When the value of the dollar declined, foreign consumers scooped up US grains, meats, and other farm products, pushing prices higher in late 2007 and early 2008. Exports pushed to record highs, and were attributed as part of the sizzling agricultural economy. Even pork was quite profitable because export demand composed a significant percentage of its value. But that was then and this is now, and many farmers wonder if exports will resume center stage.

USDA’s Outlook for Agricultural Trade in the fiscal year beginning in October is nearly a mirror image to the 2009 fiscal year which is nearly concluded. The Fiscal 2010 projection is a $97 billion total, compared to $97.5 billion for the current fiscal year, and down from the $115 billion year of 2008, which was double the export value in a recently as 2005.

While total values are similar, there are some shifts among commodities, which is a function of various world crop conditions and how fast the consumer demand is drawing down global stocks. Another significant factor is the global economy, and since the Mexican economy shrank 6% and the Canadian economy shrank 2.5%, it is no surprise that US exports declined since our two major trading partners were not buying as much. USDA says China, which is the only economy that is growing, will be joined by India and Korea in leading the global recovery. Forecasters say oil and housing have risen from their bottom, US and Canadian GDP will grow 2% in 2010, but the dollar will appreciate against the Canadian dollar and the Brazilian real and depreciate against the Yen, the Peso, the Pound and the Euro. Those dynamics have great influence over which countries will be buyers of US products or sellers to US consumers.

In agriculture, grain and feed exports are forecast at $25.5 billion, down $900 million from 2009, because of lower values for grain. However, larger wheat crops in several areas of the world will limit global demand. Corn exports will be higher by 12% because of larger US stocks that soften prices, but there is also reduced wheat feeding and less competition from Ukraine and Russian corn.

Oilseed exports are forecast at $20.1 billion, down $800 million from 2009 due to lower values for US soybeans and higher export values for South American soybean products. However, there will be some limits to the South American exports of soybean oil because of greater biodiesel production. Soybeans exports in 2009 have been bolstered in the later part of the year by continued purchases from China.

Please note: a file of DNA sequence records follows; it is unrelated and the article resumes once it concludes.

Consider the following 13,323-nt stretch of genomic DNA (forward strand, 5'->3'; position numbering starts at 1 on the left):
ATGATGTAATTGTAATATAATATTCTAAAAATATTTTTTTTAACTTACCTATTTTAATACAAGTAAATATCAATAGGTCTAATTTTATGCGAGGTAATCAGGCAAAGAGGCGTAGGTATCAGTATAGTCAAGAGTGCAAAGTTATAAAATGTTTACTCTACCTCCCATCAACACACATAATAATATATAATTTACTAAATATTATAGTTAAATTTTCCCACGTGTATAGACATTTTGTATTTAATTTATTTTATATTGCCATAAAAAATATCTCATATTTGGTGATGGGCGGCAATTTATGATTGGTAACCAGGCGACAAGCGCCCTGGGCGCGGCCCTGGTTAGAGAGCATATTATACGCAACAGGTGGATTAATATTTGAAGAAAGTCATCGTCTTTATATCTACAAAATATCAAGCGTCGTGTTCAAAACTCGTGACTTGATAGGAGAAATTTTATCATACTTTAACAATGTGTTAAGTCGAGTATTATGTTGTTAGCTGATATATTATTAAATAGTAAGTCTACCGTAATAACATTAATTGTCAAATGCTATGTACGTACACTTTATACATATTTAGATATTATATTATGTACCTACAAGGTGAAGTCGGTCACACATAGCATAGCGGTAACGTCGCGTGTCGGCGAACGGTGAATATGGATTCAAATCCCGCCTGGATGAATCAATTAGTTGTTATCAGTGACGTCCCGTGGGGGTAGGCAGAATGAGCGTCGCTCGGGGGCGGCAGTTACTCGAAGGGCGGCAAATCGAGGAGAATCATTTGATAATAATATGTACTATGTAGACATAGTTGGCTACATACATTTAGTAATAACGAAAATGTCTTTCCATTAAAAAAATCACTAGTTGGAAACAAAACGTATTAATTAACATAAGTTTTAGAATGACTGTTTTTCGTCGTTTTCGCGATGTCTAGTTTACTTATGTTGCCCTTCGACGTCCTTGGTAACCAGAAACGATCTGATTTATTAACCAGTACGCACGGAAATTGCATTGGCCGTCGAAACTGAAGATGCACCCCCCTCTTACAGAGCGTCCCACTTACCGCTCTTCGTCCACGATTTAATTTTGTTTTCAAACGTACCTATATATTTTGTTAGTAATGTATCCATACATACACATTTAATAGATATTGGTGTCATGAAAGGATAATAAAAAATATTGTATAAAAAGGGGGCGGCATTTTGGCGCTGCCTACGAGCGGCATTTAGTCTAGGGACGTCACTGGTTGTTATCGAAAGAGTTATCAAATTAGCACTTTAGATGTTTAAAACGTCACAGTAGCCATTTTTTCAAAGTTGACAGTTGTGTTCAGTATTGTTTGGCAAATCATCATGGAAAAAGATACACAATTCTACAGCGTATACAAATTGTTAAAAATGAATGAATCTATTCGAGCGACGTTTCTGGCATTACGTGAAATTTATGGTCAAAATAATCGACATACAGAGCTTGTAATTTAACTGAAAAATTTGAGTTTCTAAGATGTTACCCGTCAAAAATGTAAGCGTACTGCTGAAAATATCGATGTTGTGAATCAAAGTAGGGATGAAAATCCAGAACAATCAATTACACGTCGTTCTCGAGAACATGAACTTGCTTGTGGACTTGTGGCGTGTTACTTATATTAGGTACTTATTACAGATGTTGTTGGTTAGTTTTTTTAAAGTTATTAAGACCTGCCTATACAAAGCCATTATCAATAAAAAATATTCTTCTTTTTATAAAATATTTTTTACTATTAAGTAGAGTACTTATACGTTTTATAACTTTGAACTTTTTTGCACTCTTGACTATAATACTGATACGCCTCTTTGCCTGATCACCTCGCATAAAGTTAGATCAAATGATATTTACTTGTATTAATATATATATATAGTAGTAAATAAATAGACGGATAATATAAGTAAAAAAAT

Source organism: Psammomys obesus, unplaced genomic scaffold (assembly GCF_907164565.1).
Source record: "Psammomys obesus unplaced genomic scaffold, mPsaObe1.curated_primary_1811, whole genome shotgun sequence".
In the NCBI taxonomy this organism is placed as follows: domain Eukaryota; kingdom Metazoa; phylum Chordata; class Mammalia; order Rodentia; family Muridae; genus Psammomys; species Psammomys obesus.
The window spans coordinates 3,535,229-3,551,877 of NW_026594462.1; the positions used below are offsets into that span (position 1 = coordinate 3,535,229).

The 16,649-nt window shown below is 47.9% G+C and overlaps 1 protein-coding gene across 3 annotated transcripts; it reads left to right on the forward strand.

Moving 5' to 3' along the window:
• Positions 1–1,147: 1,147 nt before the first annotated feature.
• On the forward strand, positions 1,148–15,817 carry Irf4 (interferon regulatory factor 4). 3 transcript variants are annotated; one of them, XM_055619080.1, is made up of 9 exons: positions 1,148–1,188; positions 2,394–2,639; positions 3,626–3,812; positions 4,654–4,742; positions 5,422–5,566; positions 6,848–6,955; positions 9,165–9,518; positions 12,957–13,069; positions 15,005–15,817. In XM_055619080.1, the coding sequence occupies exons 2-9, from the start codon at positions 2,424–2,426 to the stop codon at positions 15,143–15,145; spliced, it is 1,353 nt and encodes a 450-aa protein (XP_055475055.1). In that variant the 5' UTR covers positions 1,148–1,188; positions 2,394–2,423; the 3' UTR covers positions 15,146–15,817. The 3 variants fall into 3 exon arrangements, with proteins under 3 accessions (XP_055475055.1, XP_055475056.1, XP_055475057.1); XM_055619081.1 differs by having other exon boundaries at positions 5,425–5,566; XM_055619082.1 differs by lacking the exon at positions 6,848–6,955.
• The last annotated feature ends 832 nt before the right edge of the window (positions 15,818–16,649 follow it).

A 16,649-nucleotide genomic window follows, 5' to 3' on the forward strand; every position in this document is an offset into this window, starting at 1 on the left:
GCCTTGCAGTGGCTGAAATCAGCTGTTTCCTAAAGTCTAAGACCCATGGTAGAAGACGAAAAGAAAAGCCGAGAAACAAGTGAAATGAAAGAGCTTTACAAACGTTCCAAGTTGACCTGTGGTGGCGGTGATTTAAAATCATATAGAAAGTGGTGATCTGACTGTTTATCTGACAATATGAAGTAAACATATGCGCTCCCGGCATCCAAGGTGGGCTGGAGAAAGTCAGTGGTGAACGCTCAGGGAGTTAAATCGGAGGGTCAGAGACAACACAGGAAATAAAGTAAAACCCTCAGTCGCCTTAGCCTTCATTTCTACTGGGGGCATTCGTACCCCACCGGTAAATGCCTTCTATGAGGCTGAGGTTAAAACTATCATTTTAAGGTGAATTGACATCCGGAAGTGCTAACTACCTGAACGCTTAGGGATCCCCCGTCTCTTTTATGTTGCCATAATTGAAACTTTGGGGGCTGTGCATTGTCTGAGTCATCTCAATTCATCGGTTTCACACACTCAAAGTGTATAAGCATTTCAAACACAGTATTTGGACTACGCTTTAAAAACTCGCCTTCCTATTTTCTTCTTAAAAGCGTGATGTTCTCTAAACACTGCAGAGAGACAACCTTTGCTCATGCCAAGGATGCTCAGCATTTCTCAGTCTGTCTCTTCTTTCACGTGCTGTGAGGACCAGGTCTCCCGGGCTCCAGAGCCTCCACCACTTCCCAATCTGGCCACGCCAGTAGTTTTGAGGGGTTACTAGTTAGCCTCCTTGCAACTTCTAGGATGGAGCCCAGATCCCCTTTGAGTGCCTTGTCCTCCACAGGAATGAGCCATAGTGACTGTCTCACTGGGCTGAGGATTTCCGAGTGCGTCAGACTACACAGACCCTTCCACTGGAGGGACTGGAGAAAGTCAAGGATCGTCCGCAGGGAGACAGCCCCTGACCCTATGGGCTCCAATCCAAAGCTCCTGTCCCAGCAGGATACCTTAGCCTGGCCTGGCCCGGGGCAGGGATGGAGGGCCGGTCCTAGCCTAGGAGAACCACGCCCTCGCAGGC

Livestock producers will enjoy a small increase in foreign business with a $900 million increase to $19.7 billion. Pork exports will reach $4 billion on larger volume and beef exports are expected to reach $2.6 billion both on higher values and higher volume.

On the other side of the ledger are food products produced by foreign nations and imported into the US, and the poor US economy depressed the value and volume of imported foods in 2009. The total to date is $3 billion or 5% less than it was in 2008, pushing agricultural imports down to $76 billion for the current year. For 2010, agricultural imports are expected to increase 7.8% to $82 billion, the result of increased values and increased volumes of sugar, bananas, cocoa, coffee, and tropical oils. Going down are imports of livestock, which is largely inbound cattle and hogs from Canada. Those numbers are declining because of weaker pork demand and the impact of the Country of Origin Labeling requirement.

Traditionally, US farmers have sold more products abroad than US consumers have bought from foreign sources of food. In 2008, when the value of the dollar enhanced exports and impeded imports, the balance of trade was a positive $36 billion. It had recently been as tight as $4.6 billion in 2006. For 2009, the balance of trade will be slightly over $21 billion, but decline to $15 billion in 2010.

Summary:
The poor global economy, improved crop production in other parts of the world, and the shifting relationships between the dollar and other international currencies have all combined to keep US agricultural exports in 2010 about level with 2009. Both are well below the record set in 2008 when foreign consumers could not get enough of US grain and meat products. The result is a tightening of the balance of trade, which remains positive for agriculture.

Source: Stu Ellis, University of Illinois